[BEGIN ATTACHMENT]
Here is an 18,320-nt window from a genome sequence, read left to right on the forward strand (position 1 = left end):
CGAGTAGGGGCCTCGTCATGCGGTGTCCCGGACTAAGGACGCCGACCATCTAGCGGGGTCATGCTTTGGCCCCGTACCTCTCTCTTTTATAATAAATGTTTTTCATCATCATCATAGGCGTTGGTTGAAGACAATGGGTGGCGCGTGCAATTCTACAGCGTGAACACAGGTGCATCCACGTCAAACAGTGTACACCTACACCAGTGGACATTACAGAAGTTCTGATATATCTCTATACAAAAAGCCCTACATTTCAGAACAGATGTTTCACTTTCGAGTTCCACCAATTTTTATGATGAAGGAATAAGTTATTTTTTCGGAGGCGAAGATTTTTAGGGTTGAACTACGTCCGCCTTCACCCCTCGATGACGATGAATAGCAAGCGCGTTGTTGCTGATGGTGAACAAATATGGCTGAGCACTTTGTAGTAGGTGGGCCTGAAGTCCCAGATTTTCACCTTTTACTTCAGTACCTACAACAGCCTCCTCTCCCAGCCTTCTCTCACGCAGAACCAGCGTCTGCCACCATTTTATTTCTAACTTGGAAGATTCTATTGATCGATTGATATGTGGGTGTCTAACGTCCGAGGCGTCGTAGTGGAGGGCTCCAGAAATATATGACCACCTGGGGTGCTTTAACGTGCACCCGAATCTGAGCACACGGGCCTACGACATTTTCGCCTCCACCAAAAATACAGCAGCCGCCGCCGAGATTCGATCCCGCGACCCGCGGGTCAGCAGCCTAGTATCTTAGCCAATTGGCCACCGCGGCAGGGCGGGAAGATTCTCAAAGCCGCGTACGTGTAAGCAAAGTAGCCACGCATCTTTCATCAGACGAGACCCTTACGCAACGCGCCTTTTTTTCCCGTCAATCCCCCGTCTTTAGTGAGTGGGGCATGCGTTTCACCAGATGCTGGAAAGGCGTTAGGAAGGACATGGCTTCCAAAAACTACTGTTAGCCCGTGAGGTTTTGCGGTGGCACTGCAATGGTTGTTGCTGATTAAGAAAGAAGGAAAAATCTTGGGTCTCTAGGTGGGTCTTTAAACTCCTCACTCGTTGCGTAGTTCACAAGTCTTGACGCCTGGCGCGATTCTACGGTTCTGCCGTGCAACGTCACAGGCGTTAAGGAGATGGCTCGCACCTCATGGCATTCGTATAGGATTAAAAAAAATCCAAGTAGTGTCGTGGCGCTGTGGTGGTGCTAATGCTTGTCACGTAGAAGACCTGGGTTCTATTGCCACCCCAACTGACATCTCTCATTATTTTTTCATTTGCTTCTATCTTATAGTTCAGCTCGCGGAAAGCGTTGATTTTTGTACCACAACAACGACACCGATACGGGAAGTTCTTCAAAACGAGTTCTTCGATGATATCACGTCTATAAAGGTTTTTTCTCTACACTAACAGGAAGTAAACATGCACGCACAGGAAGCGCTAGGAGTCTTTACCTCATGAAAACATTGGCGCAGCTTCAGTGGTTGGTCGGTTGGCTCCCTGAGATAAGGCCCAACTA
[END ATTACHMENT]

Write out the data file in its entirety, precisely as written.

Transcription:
Here is an 18,320-nt window from a genome sequence, read left to right on the forward strand (position 1 = left end):
CGAGTAGGGGCCTCGTCATGCGGTGTCCCGGACTAAGGACGCCGACCATCTAGCGGGGTCATGCTTTGGCCCCGTACCTCTCTCTTTTATAATAAATGTTTTTCATCATCATCATAGGCGTTGGTTGAAGACAATGGGTGGCGCGTGCAATTCTACAGCGTGAACACAGGTGCATCCACGTCAAACAGTGTACACCTACACCAGTGGACATTACAGAAGTTCTGATATATCTCTATACAAAAAGCCCTACATTTCAGAACAGATGTTTCACTTTCGAGTTCCACCAATTTTTATGATGAAGGAATAAGTTATTTTTTCGGAGGCGAAGATTTTTAGGGTTGAACTACGTCCGCCTTCACCCCTCGATGACGATGAATAGCAAGCGCGTTGTTGCTGATGGTGAACAAATATGGCTGAGCACTTTGTAGTAGGTGGGCCTGAAGTCCCAGATTTTCACCTTTTACTTCAGTACCTACAACAGCCTCCTCTCCCAGCCTTCTCTCACGCAGAACCAGCGTCTGCCACCATTTTATTTCTAACTTGGAAGATTCTATTGATCGATTGATATGTGGGTGTCTAACGTCCGAGGCGTCGTAGTGGAGGGCTCCAGAAATATATGACCACCTGGGGTGCTTTAACGTGCACCCGAATCTGAGCACACGGGCCTACGACATTTTCGCCTCCACCAAAAATACAGCAGCCGCCGCCGAGATTCGATCCCGCGACCCGCGGGTCAGCAGCCTAGTATCTTAGCCAATTGGCCACCGCGGCAGGGCGGGAAGATTCTCAAAGCCGCGTACGTGTAAGCAAAGTAGCCACGCATCTTTCATCAGACGAGACCCTTACGCAACGCGCCTTTTTTTCCCGTCAATCCCCCGTCTTTAGTGAGTGGGGCATGCGTTTCACCAGATGCTGGAAAGGCGTTAGGAAGGACATGGCTTCCAAAAACTACTGTTAGCCCGTGAGGTTTTGCGGTGGCACTGCAATGGTTGTTGCTGATTAAGAAAGAAGGAAAAATCTTGGGTCTCTAGGTGGGTCTTTAAACTCCTCACTCGTTGCGTAGTTCACAAGTCTTGACGCCTGGCGCGATTCTACGGTTCTGCCGTGCAACGTCACAGGCGTTAAGGAGATGGCTCGCACCTCATGGCATTCGTATAGGATTAAAAAAAATCCAAGTAGTGTCGTGGCGCTGTGGTGGTGCTAATGCTTGTCACGTAGAAGACCTGGGTTCTATTGCCACCCCAACTGACATCTCTCATTATTTTTTCATTTGCTTCTATCTTATAGTTCAGCTCGCGGAAAGCGTTGATTTTTGTACCACAACAACGACACCGATACGGGAAGTTCTTCAAAACGAGTTCTTCGATGATATCACGTCTATAAAGGTTTTTTCTCTACACTAACAGGAAGTAAACATGCACGCACAGGAAGCGCTAGGAGTCTTTACCTCATGAAAACATTGGCGCAGCTTCAGTGGTTGGTCGGTTGGCTCCCTGAGATAAGGCCCAACTA